NEW YORK (AP) — Rain walloped the New York metropolitan area with a startling punch Friday, knocking out several subway and commuter rail lines, stranding drivers on highways, flooding basements and shuttering a terminal at LaGuardia Airport for hours in one of the city's wettest days in decades.
More than 7.25 inches of rain had fallen in parts of Brooklyn by nightfall, with at least one spot seeing 2.5 inches in a single hour, according to weather and city officials. The 8.65 inches at John F. Kennedy Airport surpassed its record for any September day, a bar set during Hurricane Donna in 1960, the National Weather Service said.
And more downpours were expected.
The deluge came two years after the remnants of Hurricane Ida dumped record-breaking rain on the Northeast and killed at least 13 people in New York City, mostly in flooded basement apartments. Although no deaths or severe injuries have been reported so far from Friday's storm, it stirred frightening memories.
Ida killed three of Joy Wong's neighbors, including a toddler. And on Friday, water began lapping against the front door of her building in Woodside, Queens.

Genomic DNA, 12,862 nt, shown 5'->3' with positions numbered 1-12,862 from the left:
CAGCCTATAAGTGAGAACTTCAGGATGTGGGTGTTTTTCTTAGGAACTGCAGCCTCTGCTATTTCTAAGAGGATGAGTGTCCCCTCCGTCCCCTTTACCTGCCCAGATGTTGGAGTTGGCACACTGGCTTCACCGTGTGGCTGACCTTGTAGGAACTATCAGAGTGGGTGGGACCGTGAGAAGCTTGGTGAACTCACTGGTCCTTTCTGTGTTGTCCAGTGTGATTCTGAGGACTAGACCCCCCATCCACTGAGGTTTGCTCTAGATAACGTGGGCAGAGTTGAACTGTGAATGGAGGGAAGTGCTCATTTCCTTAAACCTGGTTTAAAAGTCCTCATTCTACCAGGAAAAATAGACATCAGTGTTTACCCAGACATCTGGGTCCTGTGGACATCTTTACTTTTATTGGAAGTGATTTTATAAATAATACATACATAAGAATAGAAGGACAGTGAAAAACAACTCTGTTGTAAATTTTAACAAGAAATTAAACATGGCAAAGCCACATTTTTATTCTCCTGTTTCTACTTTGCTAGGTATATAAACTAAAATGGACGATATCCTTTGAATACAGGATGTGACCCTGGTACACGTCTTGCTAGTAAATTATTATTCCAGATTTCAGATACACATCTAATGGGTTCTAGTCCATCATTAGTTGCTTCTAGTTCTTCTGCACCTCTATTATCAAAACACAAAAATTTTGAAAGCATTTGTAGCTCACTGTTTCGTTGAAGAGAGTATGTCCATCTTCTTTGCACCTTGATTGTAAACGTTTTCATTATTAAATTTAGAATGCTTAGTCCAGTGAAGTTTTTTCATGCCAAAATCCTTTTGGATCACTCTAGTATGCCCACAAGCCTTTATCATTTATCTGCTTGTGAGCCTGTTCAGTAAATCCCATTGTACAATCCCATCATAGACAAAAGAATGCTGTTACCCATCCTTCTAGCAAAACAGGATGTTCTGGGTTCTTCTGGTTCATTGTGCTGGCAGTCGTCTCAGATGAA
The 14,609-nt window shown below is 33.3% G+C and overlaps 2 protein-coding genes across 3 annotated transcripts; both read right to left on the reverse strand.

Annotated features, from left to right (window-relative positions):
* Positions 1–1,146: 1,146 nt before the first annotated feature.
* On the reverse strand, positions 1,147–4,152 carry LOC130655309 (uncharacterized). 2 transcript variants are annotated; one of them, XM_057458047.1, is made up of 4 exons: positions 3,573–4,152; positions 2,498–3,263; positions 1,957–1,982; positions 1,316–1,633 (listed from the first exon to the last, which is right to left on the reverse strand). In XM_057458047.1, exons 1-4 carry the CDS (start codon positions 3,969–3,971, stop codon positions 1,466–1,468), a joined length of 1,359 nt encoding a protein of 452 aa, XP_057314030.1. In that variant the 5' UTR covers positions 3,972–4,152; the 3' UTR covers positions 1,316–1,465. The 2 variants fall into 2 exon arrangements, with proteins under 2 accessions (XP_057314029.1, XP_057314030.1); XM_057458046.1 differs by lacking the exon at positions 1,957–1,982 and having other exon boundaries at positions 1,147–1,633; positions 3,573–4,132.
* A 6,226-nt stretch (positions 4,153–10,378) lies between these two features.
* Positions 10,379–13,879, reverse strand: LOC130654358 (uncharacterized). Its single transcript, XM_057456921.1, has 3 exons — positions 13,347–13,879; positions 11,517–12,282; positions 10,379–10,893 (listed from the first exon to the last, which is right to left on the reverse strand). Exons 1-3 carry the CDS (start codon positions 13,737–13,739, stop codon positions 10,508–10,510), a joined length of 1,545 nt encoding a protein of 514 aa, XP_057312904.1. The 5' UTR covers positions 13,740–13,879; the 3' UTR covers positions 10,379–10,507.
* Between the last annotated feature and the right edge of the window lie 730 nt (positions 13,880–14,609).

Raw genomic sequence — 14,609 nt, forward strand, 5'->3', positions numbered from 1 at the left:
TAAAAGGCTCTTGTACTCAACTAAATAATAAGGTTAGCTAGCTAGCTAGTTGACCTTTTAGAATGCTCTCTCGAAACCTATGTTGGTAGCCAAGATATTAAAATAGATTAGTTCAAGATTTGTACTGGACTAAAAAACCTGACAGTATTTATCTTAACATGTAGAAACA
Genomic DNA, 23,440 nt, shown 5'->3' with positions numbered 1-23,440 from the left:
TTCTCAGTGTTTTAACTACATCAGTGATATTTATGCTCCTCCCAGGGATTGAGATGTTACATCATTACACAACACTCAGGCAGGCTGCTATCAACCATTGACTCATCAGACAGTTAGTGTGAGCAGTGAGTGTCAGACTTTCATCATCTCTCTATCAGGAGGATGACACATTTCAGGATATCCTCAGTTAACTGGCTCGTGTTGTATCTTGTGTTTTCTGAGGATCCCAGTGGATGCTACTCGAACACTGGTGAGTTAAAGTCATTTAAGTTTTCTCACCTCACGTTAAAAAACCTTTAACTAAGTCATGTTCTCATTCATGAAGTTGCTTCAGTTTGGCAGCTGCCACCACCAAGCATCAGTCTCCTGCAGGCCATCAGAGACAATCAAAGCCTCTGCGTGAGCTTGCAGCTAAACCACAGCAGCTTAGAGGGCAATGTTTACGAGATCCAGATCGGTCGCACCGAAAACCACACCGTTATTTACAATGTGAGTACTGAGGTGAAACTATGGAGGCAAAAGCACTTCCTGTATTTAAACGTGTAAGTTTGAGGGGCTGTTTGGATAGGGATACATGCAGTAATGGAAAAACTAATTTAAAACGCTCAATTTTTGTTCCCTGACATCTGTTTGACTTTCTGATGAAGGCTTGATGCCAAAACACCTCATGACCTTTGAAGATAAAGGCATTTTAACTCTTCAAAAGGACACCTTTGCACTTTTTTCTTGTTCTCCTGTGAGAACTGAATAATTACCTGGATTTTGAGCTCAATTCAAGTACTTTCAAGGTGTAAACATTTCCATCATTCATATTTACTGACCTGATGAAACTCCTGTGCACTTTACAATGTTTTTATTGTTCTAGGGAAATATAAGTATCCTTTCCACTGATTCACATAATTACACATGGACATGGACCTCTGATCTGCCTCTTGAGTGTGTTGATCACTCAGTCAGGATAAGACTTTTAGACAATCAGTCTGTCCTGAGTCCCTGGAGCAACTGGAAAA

“I was so worried,” she said. It became too dangerous to leave: “Outside was like a lake, like an ocean."
Within minutes, water filled the building's basement nearly to the ceiling. After the family's deaths in 2021, the basement was turned into a recreation room. It is now destroyed.
City officials said they got reports of six flooded basement apartments Friday, but all occupants got out safely.
Gov. Kathy Hochul and Mayor Eric Adams declared states of emergency and urged people to stay put if possible. But schools were open, students went to class and many adults went to work, only to wonder how they would get home.
Virtually every subway line was at least partly suspended, rerouted or running with delays. Metro-North commuter rail service from Manhattan was suspended for much of the day but began resuming by evening. The Long Island Rail Road was snarled, 44 of the city's 3,500 buses got stranded and bus service was disrupted citywide, transit officials said.
“When it stops the buses, you know it’s bad,” Brooklyn high school student Malachi Clark said after trying to get home by bus, then subway. School buses were running, but they transport only a fraction of public school students, many of them disabled.
On a street in Brooklyn's South Williamsburg neighborhood, workers were up to their knees in water as they tried to unclog a storm drain while cardboard and other debris floated by. Some people arranged milk crates and wooden boards to cross flooded sidewalks.